Vervain Herbal Information: Learn How To Grow Vervain Herb Plants

Image by Katharina Rau

By Mary H. Dyer, Master Naturalist and Master Gardener

What is vervain? Vervain is a robust, drought-tolerant herb that grows wild throughout much of North America. Vervain herb plants are valued for their many beneficial qualities and have been used medicinally for thousands of years. In fact, some people believe vervain herb plants carry supernatural qualities, while others consider it a holy plant. Read on to learn about growing vervain herbs in your own garden.

Vervain Herbal Information

Vervain belongs to the genus Verbena – the friendly little annual found in many flowerbeds. While garden verbena is a sub-tropical plant, Vervain is native to Southern Europe and most likely found its way to the New World with early settlers.

Vervain is a spreading plant that displays stiff, erect stems and reaches mature heights of 12 to 36 inches. Narrow spikes of tiny, blue flowers appear from early summer until autumn. Vervain, which grows in USDA plant hardiness zones 4 through 8, doesn’t tolerate extreme cold or heat.

What are Vervain Herb Benefits?

Vervain leaves or roots are often brewed into tea or used as a poultice to treat a number of maladies, including the following:

  • Gum problems
  • Menstrual cramps and other “female” problems
  • Depression, anxiety and mood swings
  • Insomnia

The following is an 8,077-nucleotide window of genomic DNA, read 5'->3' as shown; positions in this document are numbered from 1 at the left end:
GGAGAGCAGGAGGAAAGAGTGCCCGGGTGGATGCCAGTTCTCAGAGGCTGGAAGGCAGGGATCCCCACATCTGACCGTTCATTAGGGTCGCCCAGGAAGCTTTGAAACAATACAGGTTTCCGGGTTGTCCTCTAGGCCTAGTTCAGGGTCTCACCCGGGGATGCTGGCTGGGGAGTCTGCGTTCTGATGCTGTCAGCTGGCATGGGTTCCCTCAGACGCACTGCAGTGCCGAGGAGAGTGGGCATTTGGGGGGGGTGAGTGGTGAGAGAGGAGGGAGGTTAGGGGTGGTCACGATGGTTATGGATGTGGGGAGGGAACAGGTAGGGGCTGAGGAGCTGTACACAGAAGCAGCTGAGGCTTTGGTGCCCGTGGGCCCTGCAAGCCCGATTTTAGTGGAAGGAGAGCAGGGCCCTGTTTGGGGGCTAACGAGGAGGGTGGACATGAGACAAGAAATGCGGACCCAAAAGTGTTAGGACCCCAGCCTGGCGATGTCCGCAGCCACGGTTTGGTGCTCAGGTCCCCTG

• Respiratory problems, including colds, bronchitis and sore throats
  • Elimination of toxins
  • Snake bites
  • Headaches
  • Kidney disorders
  • Difficulties with lactation
  • Wounds and inflammation
  • Digestive disorders

Growing Vervain Herbs

Vervain herb plants grow well in full sun, but the plant tolerates partial shade. Well drained soil is a necessity.

The best way to get started growing Vervain herbs is to plant seeds directly in the garden in late summer or early fall. You can also start seeds in spring following a two-week stratification period.

Water regularly until the seedlings are established, which generally takes about a month. Thereafter, Vervain is relatively drought-tolerant but benefits from occasional irrigation during hot, dry periods.

You can also find Vervain plants ready for planting in spring. Look for the plant at garden centers that specialize in herbs. Alternatively, start Vervain by taking cuttings from established plants.

Common Vervain Varieties

  • Stiff vervain (V. rigida)
  • Brazilian vervain (V. brasiliensia)
  • Blue vervain (V. hastata)
  • Common vervain (V. officinalis)
  • Ross vervain (V. canadensis)
  • Texas vervain (V. halei)
  • Jamaica vervain (V. jamaicensis)
  • Carolina vervain (V. carnea)

Disclaimer: The contents of this article is for educational and gardening purposes only. Before using ANY herb or plant for medicinal purposes, please consult a physician or a medical herbalist for advice.

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